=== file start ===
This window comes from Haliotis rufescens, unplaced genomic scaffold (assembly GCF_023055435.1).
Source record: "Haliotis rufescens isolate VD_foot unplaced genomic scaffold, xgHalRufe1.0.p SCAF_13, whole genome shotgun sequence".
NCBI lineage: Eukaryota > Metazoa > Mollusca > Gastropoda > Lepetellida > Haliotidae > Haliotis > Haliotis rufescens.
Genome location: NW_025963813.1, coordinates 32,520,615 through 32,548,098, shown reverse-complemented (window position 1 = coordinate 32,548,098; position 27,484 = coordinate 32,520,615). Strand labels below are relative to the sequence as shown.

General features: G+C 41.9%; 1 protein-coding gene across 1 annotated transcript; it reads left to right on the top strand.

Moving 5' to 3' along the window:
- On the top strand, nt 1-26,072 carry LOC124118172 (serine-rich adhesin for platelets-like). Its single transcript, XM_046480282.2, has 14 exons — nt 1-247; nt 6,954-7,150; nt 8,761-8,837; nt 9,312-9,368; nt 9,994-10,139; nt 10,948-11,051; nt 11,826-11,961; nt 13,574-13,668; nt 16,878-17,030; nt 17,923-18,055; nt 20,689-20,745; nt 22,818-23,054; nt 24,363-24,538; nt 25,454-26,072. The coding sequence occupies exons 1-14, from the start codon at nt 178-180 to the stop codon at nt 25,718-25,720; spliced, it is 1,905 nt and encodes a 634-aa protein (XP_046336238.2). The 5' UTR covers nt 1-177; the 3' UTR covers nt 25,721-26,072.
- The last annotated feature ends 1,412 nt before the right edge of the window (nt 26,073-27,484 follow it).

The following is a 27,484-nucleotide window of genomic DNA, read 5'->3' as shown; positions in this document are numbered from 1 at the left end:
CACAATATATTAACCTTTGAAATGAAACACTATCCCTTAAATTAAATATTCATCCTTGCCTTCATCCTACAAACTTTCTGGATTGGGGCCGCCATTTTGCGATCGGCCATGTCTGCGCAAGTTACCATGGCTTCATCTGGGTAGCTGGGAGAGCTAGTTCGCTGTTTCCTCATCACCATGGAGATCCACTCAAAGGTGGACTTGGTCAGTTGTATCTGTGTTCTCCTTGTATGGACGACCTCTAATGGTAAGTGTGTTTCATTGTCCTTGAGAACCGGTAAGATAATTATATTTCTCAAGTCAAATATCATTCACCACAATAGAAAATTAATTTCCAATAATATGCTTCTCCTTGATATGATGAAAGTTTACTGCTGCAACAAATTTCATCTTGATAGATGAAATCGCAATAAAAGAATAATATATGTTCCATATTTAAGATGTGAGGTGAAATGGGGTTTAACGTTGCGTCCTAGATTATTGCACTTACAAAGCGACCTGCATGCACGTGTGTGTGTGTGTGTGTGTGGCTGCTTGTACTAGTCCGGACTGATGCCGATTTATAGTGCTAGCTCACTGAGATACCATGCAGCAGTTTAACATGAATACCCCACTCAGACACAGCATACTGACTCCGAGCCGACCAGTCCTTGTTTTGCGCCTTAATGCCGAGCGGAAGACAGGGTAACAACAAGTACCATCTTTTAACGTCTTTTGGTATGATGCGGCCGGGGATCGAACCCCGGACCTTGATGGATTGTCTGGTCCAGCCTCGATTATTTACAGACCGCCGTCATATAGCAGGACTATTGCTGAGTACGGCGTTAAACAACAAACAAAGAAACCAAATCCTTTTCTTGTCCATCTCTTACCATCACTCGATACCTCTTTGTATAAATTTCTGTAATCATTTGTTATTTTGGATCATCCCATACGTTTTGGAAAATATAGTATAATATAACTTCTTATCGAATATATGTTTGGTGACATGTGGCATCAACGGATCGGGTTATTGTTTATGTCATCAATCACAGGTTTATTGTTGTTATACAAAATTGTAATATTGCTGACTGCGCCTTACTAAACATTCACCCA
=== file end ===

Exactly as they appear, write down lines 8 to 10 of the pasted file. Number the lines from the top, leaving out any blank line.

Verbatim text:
- The last annotated feature ends 1,412 nt before the right edge of the window (nt 26,073-27,484 follow it).

The following is a 27,484-nucleotide window of genomic DNA, read 5'->3' as shown; positions in this document are numbered from 1 at the left end:
CACAATATATTAACCTTTGAAATGAAACACTATCCCTTAAATTAAATATTCATCCTTGCCTTCATCCTACAAACTTTCTGGATTGGGGCCGCCATTTTGCGATCGGCCATGTCTGCGCAAGTTACCATGGCTTCATCTGGGTAGCTGGGAGAGCTAGTTCGCTGTTTCCTCATCACCATGGAGATCCACTCAAAGGTGGACTTGGTCAGTTGTATCTGTGTTCTCCTTGTATGGACGACCTCTAATGGTAAGTGTGTTTCATTGTCCTTGAGAACCGGTAAGATAATTATATTTCTCAAGTCAAATATCATTCACCACAATAGAAAATTAATTTCCAATAATATGCTTCTCCTTGATATGATGAAAGTTTACTGCTGCAACAAATTTCATCTTGATAGATGAAATCGCAATAAAAGAATAATATATGTTCCATATTTAAGATGTGAGGTGAAATGGGGTTTAACGTTGCGTCCTAGATTATTGCACTTACAAAGCGACCTGCATGCACGTGTGTGTGTGTGTGTGTGTGGCTGCTTGTACTAGTCCGGACTGATGCCGATTTATAGTGCTAGCTCACTGAGATACCATGCAGCAGTTTAACATGAATACCCCACTCAGACACAGCATACTGACTCCGAGCCGACCAGTCCTTGTTTTGCGCCTTAATGCCGAGCGGAAGACAGGGTAACAACAAGTACCATCTTTTAACGTCTTTTGGTATGATGCGGCCGGGGATCGAACCCCGGACCTTGATGGATTGTCTGGTCCAGCCTCGATTATTTACAGACCGCCGTCATATAGCAGGACTATTGCTGAGTACGGCGTTAAACAACAAACAAAGAAACCAAATCCTTTTCTTGTCCATCTCTTACCATCACTCGATACCTCTTTGTATAAATTTCTGTAATCATTTGTTATTTTGGATCATCCCATACGTTTTGGAAAATATAGTATAATATAACTTCTTATCGAATATATGTTTGGTGACATGTGGCATCAACGGATCGGGTTATTGTTTATGTCATCAATCACAGGTTTATTGTTGTTATACAAAATTGTAATATTGCTGACTGCGCCTTACTAAACATTCACCCA